### Key Concepts

• Determine properties of equality.

• Apply multiplication and division properties of equality.

• Apply addition and subtraction properties of equality.

**4.2 Apply Properties of Equality**

**Introduction:**

An equation is a mathematical sentence that uses an equal sign to show that two expressions are equal. An equation is true when both sides are equal.

For example,

5 + 4 =9 is an equation.

**Keep an Equation balanced:**

To keep an equation balanced, you must do the same thing to each side.

**4.2.1 Determine properties of equality**

### Addition property of equality:

The addition property of equality states that the two sides of an equation stay equal when the same amount is added to both sides of the equation.

For example,

5 + 4 =9 is an equation.

If you add 2 on both sides,

(5+4)+2 = 9+2 is still an equation because two sides will still be equal.

### Subtraction property of equality:

The subtraction property of equality states that the two sides of an equation stay equal when the same amount is subtracted from both sides of the equation.

For example,

5 + 4 =9 is an equation.

If you subtract with 2 on both sides,

(5+4) – 2 = 9 – 2 is still an equation because two sides will still be equal.

### Multiplication property of equality:

The multiplication property of equality states that when you multiply both sides of the equation by the same amount, the two sides of an equation stay equal.

For example,

5 + 4 =9 is an equation.

If you multiply with 2 on both sides,

(5+4) × 2 = 9 × 2 is still an equation because two sides will still be equal.

### Division property of equality:

The division property of equality states that when you divide both sides of the equation by the same non-zero amount, the two sides of an equation stay equal.

For example,

5 + 4 =9 is an equation.

If you divide by 3 on both the sides,

(5+4) ÷ 3 = 9 ÷ 3 is still an equation because two sides will still be equal.

**4.2.2 Apply multiplication and division properties of equality**

**Example 1:**

This scale is balanced with 3 green blocks on one side and 1 blue x-block on the other side. Franklin added some more green blocks on the right side and now the scale is not balanced. What can you do to make the scale balance?

**Solution:**

Multiply the right side of the balance by 5 to balance the scale.

*x* = 3

5 . *x* = 3 . 5

**Example 2:**

Judy says, “You can multiply each side of the equation *x* – 5 = 15 with 2 and the equation will still be true.”

Rachel says, “You can divide each side of the equation *x* – 5 = 15 by 3 and the equation will still be true.”

Who is correct? Explain.

**4.2.3 Apply addition and subtraction properties of equality**

**Example 3:**

Judy says, “You can add 14 to each side of the equation *x* – 10 = 25 and the equation will still be true.”

Rachel says, “You can subtract 3 from each side of the equation *x* – 10 = 25 and the equation will still be true.”

Who is correct? Explain.

## Exercise:

1. Evaluate the equation, 1116 + 5 = 21, does 16 + 5 – 4 = 21 – 4? Why or why not?

2. Evaluate the equation, 113p = 27, does 3p x 2 = 27 x 3? Why or why not?

3. Evaluate the equation, 114s – 6 = 18, does (4s – 6) + 2 = 18 + 2? Why or why not?

4. A pan balance shows x + 3 = 10. If you add 4 units to one side, can you balance the scale by adding x units to the other side? Explain.

5. Evaluate the equation, If 12 – 8 = 4, does (12 -8) + 2 = 4 x 2? Explain.

6. A pan balance shows 8 + S = 13. If 4 units are removed from one side, what needs to be done to the other side to keep the pans balanced?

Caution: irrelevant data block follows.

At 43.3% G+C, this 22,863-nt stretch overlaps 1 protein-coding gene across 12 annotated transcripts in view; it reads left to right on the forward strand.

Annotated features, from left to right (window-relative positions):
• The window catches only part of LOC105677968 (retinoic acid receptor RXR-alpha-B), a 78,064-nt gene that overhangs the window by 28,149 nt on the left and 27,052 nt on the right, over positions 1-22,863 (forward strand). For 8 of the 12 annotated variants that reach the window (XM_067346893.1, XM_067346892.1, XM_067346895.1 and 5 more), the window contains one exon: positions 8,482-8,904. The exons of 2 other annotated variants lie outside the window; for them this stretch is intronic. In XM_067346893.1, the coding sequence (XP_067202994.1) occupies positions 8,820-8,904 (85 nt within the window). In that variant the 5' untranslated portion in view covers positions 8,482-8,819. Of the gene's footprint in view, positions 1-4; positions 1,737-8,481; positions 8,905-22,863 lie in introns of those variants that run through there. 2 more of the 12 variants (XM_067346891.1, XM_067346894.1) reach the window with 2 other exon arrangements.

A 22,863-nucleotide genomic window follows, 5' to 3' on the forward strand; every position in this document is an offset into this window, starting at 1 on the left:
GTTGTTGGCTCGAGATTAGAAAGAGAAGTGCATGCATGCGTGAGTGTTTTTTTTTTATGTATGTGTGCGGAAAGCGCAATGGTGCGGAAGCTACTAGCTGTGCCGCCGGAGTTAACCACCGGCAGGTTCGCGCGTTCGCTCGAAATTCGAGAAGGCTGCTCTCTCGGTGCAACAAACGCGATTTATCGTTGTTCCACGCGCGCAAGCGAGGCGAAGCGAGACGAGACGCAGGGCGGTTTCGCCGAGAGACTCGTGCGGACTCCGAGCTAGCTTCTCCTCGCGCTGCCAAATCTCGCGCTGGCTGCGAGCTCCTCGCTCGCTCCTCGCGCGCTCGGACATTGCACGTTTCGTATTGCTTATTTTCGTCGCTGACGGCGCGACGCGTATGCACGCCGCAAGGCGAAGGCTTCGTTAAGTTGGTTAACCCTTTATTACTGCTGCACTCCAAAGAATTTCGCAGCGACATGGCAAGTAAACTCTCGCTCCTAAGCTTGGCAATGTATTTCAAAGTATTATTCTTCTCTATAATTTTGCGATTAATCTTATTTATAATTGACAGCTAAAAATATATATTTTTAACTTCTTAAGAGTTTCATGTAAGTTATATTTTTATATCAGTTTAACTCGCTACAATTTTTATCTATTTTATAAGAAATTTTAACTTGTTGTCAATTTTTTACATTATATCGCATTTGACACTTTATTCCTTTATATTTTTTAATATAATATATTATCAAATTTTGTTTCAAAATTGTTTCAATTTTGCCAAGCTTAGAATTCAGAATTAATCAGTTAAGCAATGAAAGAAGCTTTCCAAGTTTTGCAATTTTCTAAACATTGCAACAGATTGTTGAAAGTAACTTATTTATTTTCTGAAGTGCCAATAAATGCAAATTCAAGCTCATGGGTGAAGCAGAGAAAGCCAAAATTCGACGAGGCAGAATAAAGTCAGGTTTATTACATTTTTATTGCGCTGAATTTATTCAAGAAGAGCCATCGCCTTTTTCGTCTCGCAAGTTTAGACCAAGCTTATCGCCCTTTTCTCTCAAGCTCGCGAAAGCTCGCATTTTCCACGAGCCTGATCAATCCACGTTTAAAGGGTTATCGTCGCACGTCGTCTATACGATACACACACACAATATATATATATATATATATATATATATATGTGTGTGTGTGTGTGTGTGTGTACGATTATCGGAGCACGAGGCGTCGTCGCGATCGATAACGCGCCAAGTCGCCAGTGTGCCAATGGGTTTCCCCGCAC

7. Apply the Multiplication Property of Equality to write an equation equivalent to 6n= 24.

8. Jaden says that if one side of the equation Gm = 9 is divided by 2, and the other side is divided by 3, the equation will stay equal because the result will be 3m = 3. Is laden correct? Explain.

9. Tell which property of equality was used. Sm + 4 =10 Sm+ 4 -3= 10-3

10. If 7w = 56, which property of equality was used to find the equivalent equation 7w + 7 = 56 + 7?

### What have we learned:

• Use properties of equality to write equivalent equations.

• Apply multiplication and division properties of equality to write equivalent equations.

• Apply addition and subtraction properties of equality to write equivalent equations.

#### Related topics

#### Addition and Multiplication Using Counters & Bar-Diagrams

Introduction: We can find the solution to the word problem by solving it. Here, in this topic, we can use 3 methods to find the solution. 1. Add using counters 2. Use factors to get the product 3. Write equations to find the unknown. Addition Equation: 8+8+8 =? Multiplication equation: 3×8=? Example 1: Andrew has […]

Read More >>#### Dilation: Definitions, Characteristics, and Similarities

Understanding Dilation A dilation is a transformation that produces an image that is of the same shape and different sizes. Dilation that creates a larger image is called enlargement. Describing Dilation Dilation of Scale Factor 2 The following figure undergoes a dilation with a scale factor of 2 giving an image A’ (2, 4), B’ […]

Read More >>#### How to Write and Interpret Numerical Expressions?

Write numerical expressions What is the Meaning of Numerical Expression? A numerical expression is a combination of numbers and integers using basic operations such as addition, subtraction, multiplication, or division. The word PEMDAS stands for: P → Parentheses E → Exponents M → Multiplication D → Division A → Addition S → Subtraction Some examples […]

Read More >>#### System of Linear Inequalities and Equations

Introduction: Systems of Linear Inequalities: A system of linear inequalities is a set of two or more linear inequalities in the same variables. The following example illustrates this, y < x + 2…………..Inequality 1 y ≥ 2x − 1…………Inequality 2 Solution of a System of Linear Inequalities: A solution of a system of linear inequalities […]

Read More >>
Comments: